New ‘Rituals’: Some of you will remember a company called Gateway 2000. They had a big operation in Clonshaugh Industrial Estate in Coolock in Dublin. Gateway, a very innovative company, pioneered the sale of computers over the phone (Dell were ‘fast followers’ on this strategy and eventually became the dominant player). I had the contract to ‘train’ all of the young managers in Gateway, an eclectic group of nationalities. There was one young French manager who worked in the technical services area – helping customers who called in to diagnose faults. Sometimes it was simple stuff (“did you remember to insert the plug?”); sometimes the troubleshooting was more complex. As this service was free (customers rang a 1-800 number), the goal was to get people off the phone as quickly as possible. This manager noticed a ‘flaw’ in the ‘culture’ of the department that he’d recently taken over. People did not want to share mistakes; they wanted to cover up and not lose face. The solution became known as the ‘biscuits meeting’. Once a month, he ran a session whereby everyone on the team came to a meeting. The purpose of the meeting was to share/learn from the experience over the past 4 weeks. The process: Everyone ‘around’ the table had to tell a ‘war story’ which occurred since the last meeting. i.e. what was the biggest mistake they’d made in the last month? Some of the stories were just stupid; some were funny. All of them were real. At the end of the feedback, the group voted on the ‘silly story of the month’ and the ‘penalty’ imposed on the individual was that they had to buy the biscuits for the meeting (and put up with some good-natured ribbing). Through this simple idea, this manager had created ‘a safe place for dangerous truths’, making mistakes discussible and providing a way for the group to learn from this. Very Clever.
Storytelling: Since the beginning of human history, storytelling has been a powerful communications vehicle. You have to figure out what ‘new stories’ you need in your organization to reinforce the new culture that you are trying to create. Who are your heroes? And how can you keep those stories ‘fresh’ and interesting?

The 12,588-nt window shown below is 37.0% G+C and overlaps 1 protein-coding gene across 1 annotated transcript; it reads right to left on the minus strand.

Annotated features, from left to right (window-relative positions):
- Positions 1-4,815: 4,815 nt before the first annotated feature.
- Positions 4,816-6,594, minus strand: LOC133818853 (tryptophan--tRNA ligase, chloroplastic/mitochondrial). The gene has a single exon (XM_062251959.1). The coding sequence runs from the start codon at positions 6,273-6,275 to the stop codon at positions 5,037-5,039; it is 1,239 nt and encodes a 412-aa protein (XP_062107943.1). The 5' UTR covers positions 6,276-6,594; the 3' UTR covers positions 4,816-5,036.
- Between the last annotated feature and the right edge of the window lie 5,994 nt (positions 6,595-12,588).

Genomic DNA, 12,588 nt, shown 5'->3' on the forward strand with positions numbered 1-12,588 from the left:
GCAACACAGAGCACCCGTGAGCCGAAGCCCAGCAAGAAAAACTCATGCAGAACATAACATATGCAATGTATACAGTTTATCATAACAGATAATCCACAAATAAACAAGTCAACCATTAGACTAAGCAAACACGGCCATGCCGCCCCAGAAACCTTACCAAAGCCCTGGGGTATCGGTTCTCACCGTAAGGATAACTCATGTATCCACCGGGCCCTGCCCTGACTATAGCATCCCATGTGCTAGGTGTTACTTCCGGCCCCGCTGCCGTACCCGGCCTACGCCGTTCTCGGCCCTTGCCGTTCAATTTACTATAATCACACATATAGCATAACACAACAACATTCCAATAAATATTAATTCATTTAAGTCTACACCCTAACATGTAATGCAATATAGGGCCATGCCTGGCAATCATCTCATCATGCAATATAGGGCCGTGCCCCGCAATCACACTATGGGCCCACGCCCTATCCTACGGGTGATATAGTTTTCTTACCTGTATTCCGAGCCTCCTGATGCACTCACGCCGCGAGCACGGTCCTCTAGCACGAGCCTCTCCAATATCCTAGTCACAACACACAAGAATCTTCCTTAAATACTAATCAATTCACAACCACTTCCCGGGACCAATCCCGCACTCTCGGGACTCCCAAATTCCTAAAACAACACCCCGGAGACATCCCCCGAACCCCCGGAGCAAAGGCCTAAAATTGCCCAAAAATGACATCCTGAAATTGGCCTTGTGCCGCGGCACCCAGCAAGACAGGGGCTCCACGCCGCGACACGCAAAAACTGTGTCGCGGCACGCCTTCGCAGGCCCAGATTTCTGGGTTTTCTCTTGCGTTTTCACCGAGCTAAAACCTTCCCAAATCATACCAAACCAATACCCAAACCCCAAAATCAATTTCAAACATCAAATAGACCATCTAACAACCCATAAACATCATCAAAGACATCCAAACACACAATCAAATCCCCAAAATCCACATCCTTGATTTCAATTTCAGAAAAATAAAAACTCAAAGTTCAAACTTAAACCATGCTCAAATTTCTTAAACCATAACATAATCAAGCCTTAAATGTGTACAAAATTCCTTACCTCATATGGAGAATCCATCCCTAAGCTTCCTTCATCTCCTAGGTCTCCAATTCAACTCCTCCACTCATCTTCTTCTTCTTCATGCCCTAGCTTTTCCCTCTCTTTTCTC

Bottom Line: Changing the Organization Culture is a potent weapon in your continuing search for competitiveness. Despite the fact that it looks outwardly complex, don’t be scared of this journey.
PS Lighter Notes: The Gravediggers: The Kerry Gravediggers strike is causing untold suffering. Their spokesperson was adamant that until their claims were addressed, they are only dealing with emergency cases!
Priest’s Retirement Speech (courtesy of Larry McGivern): A Priest was being honored at his retirement dinner after 25 years in the parish. A leading local politician and member of the congregation was chosen to make the presentation at the dinner. However, he was delayed, so the Priest decided to say his own few words while they waited:
“I got my first impression of this parish from the first confession I heard here. I thought I had been assigned to a terrible place. The first person that entered my confessional told me he had stolen a television set and, when questioned by the police, was able to lie his way out of it. He had stolen money from his parents; embezzled from his employer; had an affair with his boss’s wife; taken illegal drugs and was arrested several times for public nudity. I was appalled that one person could do so many awful things. But as the days went on, I learned that the people here were not all like that. I had, indeed, come to a fine parish full of good and loving people.”
Just at that point, the politician arrived full of apologies. He immediately began to make the presentation:“I’ll never forget the first day our parish Priest arrived,” said the politician. “In fact, I had the honor of being the first person to go to him for confession.”
Moral: Don’t Be Late